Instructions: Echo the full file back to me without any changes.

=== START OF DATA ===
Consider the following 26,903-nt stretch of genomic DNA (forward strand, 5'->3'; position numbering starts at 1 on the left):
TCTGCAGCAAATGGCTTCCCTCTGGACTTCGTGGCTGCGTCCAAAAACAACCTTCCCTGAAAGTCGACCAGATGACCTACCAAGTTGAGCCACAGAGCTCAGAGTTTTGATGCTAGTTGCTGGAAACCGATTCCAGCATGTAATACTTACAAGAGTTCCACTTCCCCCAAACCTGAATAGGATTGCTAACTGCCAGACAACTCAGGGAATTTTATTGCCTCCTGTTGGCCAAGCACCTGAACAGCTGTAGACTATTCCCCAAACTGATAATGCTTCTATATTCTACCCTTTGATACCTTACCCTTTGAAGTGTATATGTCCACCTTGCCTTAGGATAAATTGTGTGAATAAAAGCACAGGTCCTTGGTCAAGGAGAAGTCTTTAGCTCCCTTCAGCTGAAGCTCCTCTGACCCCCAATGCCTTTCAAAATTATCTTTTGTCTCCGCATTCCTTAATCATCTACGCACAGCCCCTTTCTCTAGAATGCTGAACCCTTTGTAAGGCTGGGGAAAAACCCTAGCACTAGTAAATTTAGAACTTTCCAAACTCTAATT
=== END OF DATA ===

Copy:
Consider the following 26,903-nt stretch of genomic DNA (forward strand, 5'->3'; position numbering starts at 1 on the left):
TCTGCAGCAAATGGCTTCCCTCTGGACTTCGTGGCTGCGTCCAAAAACAACCTTCCCTGAAAGTCGACCAGATGACCTACCAAGTTGAGCCACAGAGCTCAGAGTTTTGATGCTAGTTGCTGGAAACCGATTCCAGCATGTAATACTTACAAGAGTTCCACTTCCCCCAAACCTGAATAGGATTGCTAACTGCCAGACAACTCAGGGAATTTTATTGCCTCCTGTTGGCCAAGCACCTGAACAGCTGTAGACTATTCCCCAAACTGATAATGCTTCTATATTCTACCCTTTGATACCTTACCCTTTGAAGTGTATATGTCCACCTTGCCTTAGGATAAATTGTGTGAATAAAAGCACAGGTCCTTGGTCAAGGAGAAGTCTTTAGCTCCCTTCAGCTGAAGCTCCTCTGACCCCCAATGCCTTTCAAAATTATCTTTTGTCTCCGCATTCCTTAATCATCTACGCACAGCCCCTTTCTCTAGAATGCTGAACCCTTTGTAAGGCTGGGGAAAAACCCTAGCACTAGTAAATTTAGAACTTTCCAAACTCTAATT